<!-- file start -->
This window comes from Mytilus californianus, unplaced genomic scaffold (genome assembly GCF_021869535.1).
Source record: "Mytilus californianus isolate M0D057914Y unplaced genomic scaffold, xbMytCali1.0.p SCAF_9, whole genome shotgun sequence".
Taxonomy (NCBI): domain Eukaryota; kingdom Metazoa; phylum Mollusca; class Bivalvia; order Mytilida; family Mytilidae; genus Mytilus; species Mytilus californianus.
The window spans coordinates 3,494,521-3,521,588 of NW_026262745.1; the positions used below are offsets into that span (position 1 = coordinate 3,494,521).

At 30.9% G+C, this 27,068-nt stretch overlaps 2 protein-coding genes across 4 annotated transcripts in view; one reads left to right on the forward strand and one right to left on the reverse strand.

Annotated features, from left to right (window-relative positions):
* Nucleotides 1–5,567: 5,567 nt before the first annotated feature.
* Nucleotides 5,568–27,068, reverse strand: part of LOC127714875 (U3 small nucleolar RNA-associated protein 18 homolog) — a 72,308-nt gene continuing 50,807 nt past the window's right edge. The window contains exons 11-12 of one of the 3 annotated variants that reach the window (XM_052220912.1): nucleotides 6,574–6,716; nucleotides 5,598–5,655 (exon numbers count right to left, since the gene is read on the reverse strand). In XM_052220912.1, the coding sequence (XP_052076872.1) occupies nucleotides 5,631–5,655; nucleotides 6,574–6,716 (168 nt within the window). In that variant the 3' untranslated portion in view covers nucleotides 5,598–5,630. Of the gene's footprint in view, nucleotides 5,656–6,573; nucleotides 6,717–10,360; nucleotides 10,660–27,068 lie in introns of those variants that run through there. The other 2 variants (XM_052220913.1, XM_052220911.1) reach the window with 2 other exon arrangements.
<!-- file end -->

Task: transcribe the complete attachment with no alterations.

This window comes from Mytilus californianus, unplaced genomic scaffold (genome assembly GCF_021869535.1).
Source record: "Mytilus californianus isolate M0D057914Y unplaced genomic scaffold, xbMytCali1.0.p SCAF_9, whole genome shotgun sequence".
Taxonomy (NCBI): domain Eukaryota; kingdom Metazoa; phylum Mollusca; class Bivalvia; order Mytilida; family Mytilidae; genus Mytilus; species Mytilus californianus.
The window spans coordinates 3,494,521-3,521,588 of NW_026262745.1; the positions used below are offsets into that span (position 1 = coordinate 3,494,521).

At 30.9% G+C, this 27,068-nt stretch overlaps 2 protein-coding genes across 4 annotated transcripts in view; one reads left to right on the forward strand and one right to left on the reverse strand.

Annotated features, from left to right (window-relative positions):
* Nucleotides 1–5,567: 5,567 nt before the first annotated feature.
* Nucleotides 5,568–27,068, reverse strand: part of LOC127714875 (U3 small nucleolar RNA-associated protein 18 homolog) — a 72,308-nt gene continuing 50,807 nt past the window's right edge. The window contains exons 11-12 of one of the 3 annotated variants that reach the window (XM_052220912.1): nucleotides 6,574–6,716; nucleotides 5,598–5,655 (exon numbers count right to left, since the gene is read on the reverse strand). In XM_052220912.1, the coding sequence (XP_052076872.1) occupies nucleotides 5,631–5,655; nucleotides 6,574–6,716 (168 nt within the window). In that variant the 3' untranslated portion in view covers nucleotides 5,598–5,630. Of the gene's footprint in view, nucleotides 5,656–6,573; nucleotides 6,717–10,360; nucleotides 10,660–27,068 lie in introns of those variants that run through there. The other 2 variants (XM_052220913.1, XM_052220911.1) reach the window with 2 other exon arrangements.